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Community and Q&A

Radiant panel smell

maine_tyler | Posted in Green Products and Materials on

After Peter Yost mentioned the under-desk radiant panel in the most recent Q&A, I decided it was the perfect gift for my always cold housemate.

It has an off-putting smell. Granted we haven’t ran it very long yet.
Anyone with experience with these panels know if this smell ‘burns off’?

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  1. maine_tyler | | #1

    that's the panel (smallest one).

  2. Expert Member
    BILL WICHERS | | #2

    Chances are this is the "new electrical/plastic thing is hot" smell. It should go away after a short while, maybe a few days of use. This is similar to "new car smell", which also goes away after a while. It shouldn't be a problem,

    If the "smell" is the nasty "burning electrical" smell, then I'd disconnect the unit immediately and return it.

    Unfortunately it is difficult to accurately describe smells with words, but the "hot for the first time" smell is like a styrofoam coffee cup smell when it has hot water in it. The burning electrical smell is more like if you light the coffee cup on fire.


    1. maine_tyler | | #3

      Thanks Bill. It's definitely not electric: more chemical.
      You're righr, smells are hard to describe with words. Strangely enough, it reminds me of the smell of the dentist office I went to as a child. And it's not a pleasant smell. Smells link strongly with memories.

      Anyways, I figure it will burn off, but if someone had knowledge of a lingering smell I would work on a return. I'll update if/when it goes away.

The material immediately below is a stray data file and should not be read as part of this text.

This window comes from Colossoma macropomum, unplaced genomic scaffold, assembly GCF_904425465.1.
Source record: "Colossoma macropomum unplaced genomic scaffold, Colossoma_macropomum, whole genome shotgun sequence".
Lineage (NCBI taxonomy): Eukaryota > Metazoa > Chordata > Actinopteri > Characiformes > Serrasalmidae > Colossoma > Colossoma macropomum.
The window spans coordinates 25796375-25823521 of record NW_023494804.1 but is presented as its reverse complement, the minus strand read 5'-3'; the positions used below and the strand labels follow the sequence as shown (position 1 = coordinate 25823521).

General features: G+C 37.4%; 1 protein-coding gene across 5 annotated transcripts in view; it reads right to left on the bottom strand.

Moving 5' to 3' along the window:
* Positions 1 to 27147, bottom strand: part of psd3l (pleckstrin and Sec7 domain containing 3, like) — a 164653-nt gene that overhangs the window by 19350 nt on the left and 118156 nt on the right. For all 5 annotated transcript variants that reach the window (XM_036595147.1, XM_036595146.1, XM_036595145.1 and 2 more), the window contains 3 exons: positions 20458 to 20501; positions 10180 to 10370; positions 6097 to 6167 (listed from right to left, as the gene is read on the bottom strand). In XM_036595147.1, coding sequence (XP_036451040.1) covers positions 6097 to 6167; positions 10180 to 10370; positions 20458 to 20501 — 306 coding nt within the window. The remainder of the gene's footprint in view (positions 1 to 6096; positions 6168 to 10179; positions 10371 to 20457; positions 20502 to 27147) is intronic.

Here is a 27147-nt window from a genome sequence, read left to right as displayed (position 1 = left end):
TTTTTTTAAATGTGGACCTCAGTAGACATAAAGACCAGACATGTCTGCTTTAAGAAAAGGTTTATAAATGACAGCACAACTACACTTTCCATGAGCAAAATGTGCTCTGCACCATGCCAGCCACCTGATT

1. Expert Member
        BILL WICHERS | | #4

        Usually smells dissipate faster with air movement and higher temperatures. This basically means if you can tolerate running the radiant panel at max heat for a while, maybe with a fan blowing over the surface too, that should speed up the time it takes to get to a no-smell state. Basically a little short-term pain (nose pain that is ;-) for long-term gain.


        1. charlie_sullivan | | #5

          Maybe run it on high for 24 hours in a bathroom where you have an exhaust fan. I would say run it outside, but it wouldn't get hot enough to burn stuff off.

          1. this_page_left_blank | | #6

            I suspect it would still get plenty hot on the heating surfaces outside, assuming we're not talking about Arctic temperatures. I also suspect that the manufacturing residue is evaporating rapidly more so than burning.

          2. charlie_sullivan | | #7

            Yes, I didn't really mean "burn off" literally. Just evaporate.

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